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Steps of In vitro fertilization (IVF)

Steps of In vitro fertilization

By Dr. Surveen Ghumman Sindhu: In vitro fertilization (IVF) is an assisted reproductive technique that involves fertilization of the oocyte (egg) by sperm outside of the woman’s body. The embryos are cultured in sterile plastic dishes.

IVF was initially developed for patients with absent or damaged fallopian tubes. It is now offered as treatment for many types of infertility when other methods fail. Standard IVF combines oocytes from the woman and sperm from the man in the laboratory with the goal of obtaining fertilization. If fertilization occurs, the resulting embryo or embryos are placed into the woman’s uterus two to three days later. Pregnancy occurs in approximately 50 percent of women after IVF.

Step 1 – Pre IVF tests:

Both partners must have blood tests prior to beginning the process. There may be other tests required of the woman if they have not been done during the infertility workup. Men must have a semen analysis to evaluate the number and quality of the sperm. A psychologist consult prior to beginning IVF should be done.

Step 2 – Ovarian Stimulation and Monitoring:

After all testing is completed; a baseline ultrasound examination of the ovaries will be done to check for cysts or other pelvic abnormalities. If no problems are found, daily hormonal injections are given to regulate the growth of and to increase the number of mature ovarian follicles, which contain the oocytes. Your progress is monitored by blood tests that evaluate the level of estradiol, a hormone produced by the follicles, and by ultrasound, which measures the number and size of ovarian follicles. When the follicles have reached the appropriate stage, an injection of HCG (human chorionic gonadotropin) is given to cause final maturation and loosening of the oocyte within the follicle. Oocyte retrieval is scheduled after this injection.

Step 3 – Oocyte Retrieval:

Egg retrieval is a surgical procedure performed in an operating room. An anesthetist will be present during the procedure and will give you general anesthesia. During the egg retrieval procedure, a needle, along with an ultrasound probe, is inserted in the vagina. The needle will be gently moved into each mature follicle in the ovaries. The fluid contained within each ovarian follicle is aspirated and sent to the laboratory where it is examined for the presence of an oocyte. The egg retrieval procedure usually takes about 15-20 minutes, depending on the number of mature follicles present.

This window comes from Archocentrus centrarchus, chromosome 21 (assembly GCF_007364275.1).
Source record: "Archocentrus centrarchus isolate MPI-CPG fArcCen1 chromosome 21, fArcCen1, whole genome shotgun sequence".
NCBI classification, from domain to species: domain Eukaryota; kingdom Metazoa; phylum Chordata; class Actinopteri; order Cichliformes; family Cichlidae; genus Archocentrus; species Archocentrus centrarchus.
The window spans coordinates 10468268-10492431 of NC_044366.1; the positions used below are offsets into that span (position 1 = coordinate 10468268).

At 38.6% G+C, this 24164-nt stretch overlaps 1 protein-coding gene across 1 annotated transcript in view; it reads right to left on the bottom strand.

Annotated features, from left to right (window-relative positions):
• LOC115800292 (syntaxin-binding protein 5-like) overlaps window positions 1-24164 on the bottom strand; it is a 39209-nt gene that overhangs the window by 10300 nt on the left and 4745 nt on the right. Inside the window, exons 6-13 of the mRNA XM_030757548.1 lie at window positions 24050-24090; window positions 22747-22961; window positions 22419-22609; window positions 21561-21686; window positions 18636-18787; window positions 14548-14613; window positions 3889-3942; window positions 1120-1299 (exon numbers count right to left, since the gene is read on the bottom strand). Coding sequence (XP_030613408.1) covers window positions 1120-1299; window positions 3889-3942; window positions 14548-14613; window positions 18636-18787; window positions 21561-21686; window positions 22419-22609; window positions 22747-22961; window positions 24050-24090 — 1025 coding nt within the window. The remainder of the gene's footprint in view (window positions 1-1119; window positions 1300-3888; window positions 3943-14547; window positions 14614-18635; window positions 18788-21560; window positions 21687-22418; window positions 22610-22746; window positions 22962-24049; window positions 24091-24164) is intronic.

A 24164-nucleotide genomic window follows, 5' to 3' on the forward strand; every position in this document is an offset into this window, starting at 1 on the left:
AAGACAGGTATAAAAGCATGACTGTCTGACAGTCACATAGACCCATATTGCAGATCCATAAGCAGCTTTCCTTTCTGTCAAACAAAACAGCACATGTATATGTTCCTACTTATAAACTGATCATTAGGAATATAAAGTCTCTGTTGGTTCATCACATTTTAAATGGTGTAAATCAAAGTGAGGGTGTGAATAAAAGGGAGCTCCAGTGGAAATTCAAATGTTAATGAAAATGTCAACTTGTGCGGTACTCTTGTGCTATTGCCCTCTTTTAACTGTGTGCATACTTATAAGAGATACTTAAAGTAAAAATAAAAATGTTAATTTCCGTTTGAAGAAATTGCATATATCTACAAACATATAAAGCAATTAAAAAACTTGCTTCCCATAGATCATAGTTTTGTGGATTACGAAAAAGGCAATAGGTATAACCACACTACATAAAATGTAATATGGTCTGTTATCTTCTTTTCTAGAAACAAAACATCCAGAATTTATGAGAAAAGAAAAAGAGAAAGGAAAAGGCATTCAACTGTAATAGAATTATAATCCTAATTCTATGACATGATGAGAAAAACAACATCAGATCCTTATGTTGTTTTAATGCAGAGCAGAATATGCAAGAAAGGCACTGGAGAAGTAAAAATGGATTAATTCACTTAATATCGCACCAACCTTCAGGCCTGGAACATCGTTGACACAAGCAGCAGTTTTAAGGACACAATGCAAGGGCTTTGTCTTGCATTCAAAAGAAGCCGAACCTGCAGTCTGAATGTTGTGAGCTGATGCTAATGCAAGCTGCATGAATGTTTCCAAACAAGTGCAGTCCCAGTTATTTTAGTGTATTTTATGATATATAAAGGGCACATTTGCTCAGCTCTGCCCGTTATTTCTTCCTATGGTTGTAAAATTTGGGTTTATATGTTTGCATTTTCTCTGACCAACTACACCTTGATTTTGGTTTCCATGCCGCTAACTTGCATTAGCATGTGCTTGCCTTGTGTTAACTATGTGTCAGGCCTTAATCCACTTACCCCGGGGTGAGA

The eggs are placed in a special dish in an incubator for a minimum of three hours prior to insemination. On the day of the egg retrieval, the male partner will need to produce a sperm specimen for the IVF lab to use to fertilize the eggs. The man providing the semen should abstain from ejaculation for two to five days before the egg retrieval. Oocytes obtained are inseminated with the sperm isolated from this semen specimen several hours after retrieval. Some women experience light vaginal bleeding and lower abdominal pain after egg retrieval.

Some women experience light vaginal bleeding and lower abdominal pain after egg retrieval. Starting the day of egg retrieval, progesterone supplement in the form of injection or vaginal capsules form. This helps to prepare the uterine lining for attachment of the embryos. This medication will need to be continued until the day of pregnancy testing.

Sometimes no oocytes are retrieved, or oocytes may not fertilize; or once fertilized, may not develop as embryos.

Step 4 – Fertilization and Embryo Transfer:

The morning after the oocyte retrieval, each oocyte will be examined for signs of fertilization. About two-thirds of normal oocytes will fertilize and will have two small internal structures called pronuclei.

Embryo replacement or transfer is scheduled about 48 to 72 hours after retrieval. Blastocyst transfer is done on fifth day when the cleavage stage embryo becomes a blastocyst. Embryos are placed into the uterus via a small catheter passed through the cervix. No more than three embryos will be replaced. Any embryos in excess of the number to be replaced can be cryopreserved (frozen) for later use. The pregnancy test will be done 14 days after embryo replacement.

Intra-cytoplasmic Sperm Injection (ICSI):

Sperm microinjection (intracytoplasmic sperm injection) or ICSI was developed mainly to treat severe male infertility which includes very low sperm counts, low motility or other sperm abnormalities.

This technique consists of the insertion of one sperm inside the ovum. In order to undergo ICSI, a couple must follow the same steps as for IVF.

ICSI allows many infertile couples whose only prior choice was between insemination with donor sperm or adoption to become the biological parents of their children.

Microsurgical Epididymal Sperm Aspiration (MESA):

The surgical removal of sperm from the testis or from the epididymis (the collecting tubes attached to the testicle) is performed in the operating room for men with no sperms in their ejaculate. A surgical microscope is used to allow the surgeon to open and aspirate the tiny tubules containing sperm. This procedure is usually done in combination with IVF or ICSI.